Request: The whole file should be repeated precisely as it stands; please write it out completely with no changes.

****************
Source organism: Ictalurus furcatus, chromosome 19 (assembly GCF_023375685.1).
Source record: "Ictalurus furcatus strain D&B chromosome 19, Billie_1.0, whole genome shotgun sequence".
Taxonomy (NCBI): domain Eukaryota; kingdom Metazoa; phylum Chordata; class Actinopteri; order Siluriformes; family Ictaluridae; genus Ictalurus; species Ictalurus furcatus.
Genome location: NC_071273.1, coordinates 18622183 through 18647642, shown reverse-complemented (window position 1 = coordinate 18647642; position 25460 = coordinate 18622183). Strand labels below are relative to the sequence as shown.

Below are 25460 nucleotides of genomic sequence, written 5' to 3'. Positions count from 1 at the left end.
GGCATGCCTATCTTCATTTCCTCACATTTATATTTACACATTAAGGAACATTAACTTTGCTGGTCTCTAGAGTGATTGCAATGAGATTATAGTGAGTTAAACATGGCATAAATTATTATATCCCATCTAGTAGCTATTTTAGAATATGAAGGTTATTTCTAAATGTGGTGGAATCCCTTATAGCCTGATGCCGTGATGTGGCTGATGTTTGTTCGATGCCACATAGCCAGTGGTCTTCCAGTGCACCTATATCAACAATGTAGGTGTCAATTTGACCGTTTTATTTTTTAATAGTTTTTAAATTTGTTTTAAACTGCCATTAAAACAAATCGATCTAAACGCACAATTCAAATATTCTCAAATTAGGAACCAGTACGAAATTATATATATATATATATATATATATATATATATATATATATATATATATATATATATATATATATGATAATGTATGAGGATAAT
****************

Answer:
Source organism: Ictalurus furcatus, chromosome 19 (assembly GCF_023375685.1).
Source record: "Ictalurus furcatus strain D&B chromosome 19, Billie_1.0, whole genome shotgun sequence".
Taxonomy (NCBI): domain Eukaryota; kingdom Metazoa; phylum Chordata; class Actinopteri; order Siluriformes; family Ictaluridae; genus Ictalurus; species Ictalurus furcatus.
Genome location: NC_071273.1, coordinates 18622183 through 18647642, shown reverse-complemented (window position 1 = coordinate 18647642; position 25460 = coordinate 18622183). Strand labels below are relative to the sequence as shown.

Below are 25460 nucleotides of genomic sequence, written 5' to 3'. Positions count from 1 at the left end.
GGCATGCCTATCTTCATTTCCTCACATTTATATTTACACATTAAGGAACATTAACTTTGCTGGTCTCTAGAGTGATTGCAATGAGATTATAGTGAGTTAAACATGGCATAAATTATTATATCCCATCTAGTAGCTATTTTAGAATATGAAGGTTATTTCTAAATGTGGTGGAATCCCTTATAGCCTGATGCCGTGATGTGGCTGATGTTTGTTCGATGCCACATAGCCAGTGGTCTTCCAGTGCACCTATATCAACAATGTAGGTGTCAATTTGACCGTTTTATTTTTTAATAGTTTTTAAATTTGTTTTAAACTGCCATTAAAACAAATCGATCTAAACGCACAATTCAAATATTCTCAAATTAGGAACCAGTACGAAATTATATATATATATATATATATATATATATATATATATATATATATATATATATATATATATATATGATAATGTATGAGGATAAT